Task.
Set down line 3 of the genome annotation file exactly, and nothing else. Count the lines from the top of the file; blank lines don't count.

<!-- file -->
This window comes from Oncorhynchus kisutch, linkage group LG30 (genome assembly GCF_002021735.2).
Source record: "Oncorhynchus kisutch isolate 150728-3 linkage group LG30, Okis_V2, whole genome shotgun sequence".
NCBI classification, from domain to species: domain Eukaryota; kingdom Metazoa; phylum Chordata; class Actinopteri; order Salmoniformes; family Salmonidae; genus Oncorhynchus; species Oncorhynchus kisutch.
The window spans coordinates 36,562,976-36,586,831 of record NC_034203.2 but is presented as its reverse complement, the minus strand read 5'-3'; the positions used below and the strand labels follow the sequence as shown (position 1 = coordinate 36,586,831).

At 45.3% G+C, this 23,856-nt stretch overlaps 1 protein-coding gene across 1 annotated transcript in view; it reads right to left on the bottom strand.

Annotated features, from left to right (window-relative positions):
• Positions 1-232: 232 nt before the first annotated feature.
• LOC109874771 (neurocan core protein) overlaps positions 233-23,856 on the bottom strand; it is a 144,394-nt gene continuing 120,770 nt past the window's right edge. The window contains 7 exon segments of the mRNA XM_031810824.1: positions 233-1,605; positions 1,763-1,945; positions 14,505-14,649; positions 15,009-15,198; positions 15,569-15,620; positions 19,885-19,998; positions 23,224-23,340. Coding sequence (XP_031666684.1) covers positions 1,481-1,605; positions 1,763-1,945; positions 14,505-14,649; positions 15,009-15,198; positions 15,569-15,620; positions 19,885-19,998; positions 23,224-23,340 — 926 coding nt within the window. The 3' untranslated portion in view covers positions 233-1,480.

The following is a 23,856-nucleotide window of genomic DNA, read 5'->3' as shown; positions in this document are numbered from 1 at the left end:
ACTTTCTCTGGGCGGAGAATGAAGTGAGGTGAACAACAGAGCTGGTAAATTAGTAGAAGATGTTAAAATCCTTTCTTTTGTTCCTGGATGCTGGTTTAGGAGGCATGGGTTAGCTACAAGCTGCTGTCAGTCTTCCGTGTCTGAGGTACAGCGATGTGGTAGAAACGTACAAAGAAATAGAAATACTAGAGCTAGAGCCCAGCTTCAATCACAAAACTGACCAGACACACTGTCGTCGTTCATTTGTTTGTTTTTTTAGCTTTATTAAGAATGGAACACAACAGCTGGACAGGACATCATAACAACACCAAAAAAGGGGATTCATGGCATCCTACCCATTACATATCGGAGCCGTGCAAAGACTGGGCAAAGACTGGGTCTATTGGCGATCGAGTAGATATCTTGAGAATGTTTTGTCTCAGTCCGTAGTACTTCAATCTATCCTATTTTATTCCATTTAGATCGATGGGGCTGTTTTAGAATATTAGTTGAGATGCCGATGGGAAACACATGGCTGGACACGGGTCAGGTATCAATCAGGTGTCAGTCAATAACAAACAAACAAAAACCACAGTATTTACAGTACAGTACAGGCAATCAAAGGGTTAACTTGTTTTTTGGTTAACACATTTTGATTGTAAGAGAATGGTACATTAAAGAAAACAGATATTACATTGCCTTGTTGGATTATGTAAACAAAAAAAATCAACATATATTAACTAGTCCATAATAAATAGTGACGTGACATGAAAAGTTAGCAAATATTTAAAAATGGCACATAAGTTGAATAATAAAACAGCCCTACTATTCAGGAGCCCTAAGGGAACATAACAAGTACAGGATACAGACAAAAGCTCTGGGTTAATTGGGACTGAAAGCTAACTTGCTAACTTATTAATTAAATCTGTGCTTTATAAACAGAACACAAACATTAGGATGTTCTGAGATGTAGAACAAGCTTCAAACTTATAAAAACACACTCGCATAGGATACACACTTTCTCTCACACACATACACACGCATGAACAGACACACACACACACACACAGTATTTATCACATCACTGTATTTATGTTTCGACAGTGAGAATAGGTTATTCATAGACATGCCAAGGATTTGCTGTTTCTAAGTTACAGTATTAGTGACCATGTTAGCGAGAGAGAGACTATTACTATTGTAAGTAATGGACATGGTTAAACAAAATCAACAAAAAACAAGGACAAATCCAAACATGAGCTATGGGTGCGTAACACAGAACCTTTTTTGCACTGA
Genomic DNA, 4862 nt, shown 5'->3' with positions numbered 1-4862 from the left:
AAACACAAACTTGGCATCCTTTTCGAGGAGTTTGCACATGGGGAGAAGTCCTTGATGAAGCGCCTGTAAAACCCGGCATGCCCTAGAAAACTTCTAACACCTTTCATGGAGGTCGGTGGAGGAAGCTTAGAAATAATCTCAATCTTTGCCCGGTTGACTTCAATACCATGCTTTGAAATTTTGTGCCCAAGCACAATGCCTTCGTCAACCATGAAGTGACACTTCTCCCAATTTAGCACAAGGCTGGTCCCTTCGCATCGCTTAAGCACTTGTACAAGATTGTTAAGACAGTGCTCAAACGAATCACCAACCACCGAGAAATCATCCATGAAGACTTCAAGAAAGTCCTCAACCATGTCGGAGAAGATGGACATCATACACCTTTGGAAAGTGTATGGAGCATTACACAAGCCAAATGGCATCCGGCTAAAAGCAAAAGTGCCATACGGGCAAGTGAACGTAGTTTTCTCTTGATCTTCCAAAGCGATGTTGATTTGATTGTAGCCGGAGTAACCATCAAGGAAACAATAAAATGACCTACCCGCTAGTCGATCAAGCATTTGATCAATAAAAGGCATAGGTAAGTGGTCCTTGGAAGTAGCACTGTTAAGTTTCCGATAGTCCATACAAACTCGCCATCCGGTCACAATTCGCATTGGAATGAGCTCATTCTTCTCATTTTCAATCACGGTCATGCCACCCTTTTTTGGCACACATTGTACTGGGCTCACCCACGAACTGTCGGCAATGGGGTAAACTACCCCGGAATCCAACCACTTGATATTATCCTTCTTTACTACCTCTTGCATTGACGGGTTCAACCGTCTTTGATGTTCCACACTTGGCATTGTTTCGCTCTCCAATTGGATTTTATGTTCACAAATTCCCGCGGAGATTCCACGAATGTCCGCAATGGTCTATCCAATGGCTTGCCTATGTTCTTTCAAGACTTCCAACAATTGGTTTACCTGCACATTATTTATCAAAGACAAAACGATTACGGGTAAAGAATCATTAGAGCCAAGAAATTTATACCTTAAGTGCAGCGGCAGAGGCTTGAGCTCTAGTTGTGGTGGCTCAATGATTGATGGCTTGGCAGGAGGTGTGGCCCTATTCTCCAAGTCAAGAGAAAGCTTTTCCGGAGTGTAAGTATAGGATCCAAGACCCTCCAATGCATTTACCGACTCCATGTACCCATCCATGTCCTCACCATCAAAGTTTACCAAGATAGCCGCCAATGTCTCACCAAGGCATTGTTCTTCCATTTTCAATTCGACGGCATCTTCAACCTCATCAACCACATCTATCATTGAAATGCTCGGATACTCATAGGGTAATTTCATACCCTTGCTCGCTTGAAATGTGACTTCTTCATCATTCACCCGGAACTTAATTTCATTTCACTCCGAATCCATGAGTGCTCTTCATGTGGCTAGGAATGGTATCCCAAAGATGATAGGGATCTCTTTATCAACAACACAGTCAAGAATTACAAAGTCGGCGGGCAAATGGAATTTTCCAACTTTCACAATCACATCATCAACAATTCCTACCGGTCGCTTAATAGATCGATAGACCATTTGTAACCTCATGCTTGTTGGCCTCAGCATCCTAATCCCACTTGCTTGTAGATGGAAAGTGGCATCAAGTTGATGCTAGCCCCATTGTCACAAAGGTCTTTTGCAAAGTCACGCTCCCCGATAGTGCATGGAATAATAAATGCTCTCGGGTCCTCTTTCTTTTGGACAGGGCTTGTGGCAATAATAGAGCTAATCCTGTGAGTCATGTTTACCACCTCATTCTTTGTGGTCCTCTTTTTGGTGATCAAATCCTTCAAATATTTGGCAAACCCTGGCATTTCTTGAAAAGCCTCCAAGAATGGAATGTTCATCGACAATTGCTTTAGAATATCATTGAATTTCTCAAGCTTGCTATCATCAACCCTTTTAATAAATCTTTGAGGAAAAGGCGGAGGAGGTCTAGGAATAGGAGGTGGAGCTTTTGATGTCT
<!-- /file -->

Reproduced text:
NCBI classification, from domain to species: domain Eukaryota; kingdom Metazoa; phylum Chordata; class Actinopteri; order Salmoniformes; family Salmonidae; genus Oncorhynchus; species Oncorhynchus kisutch.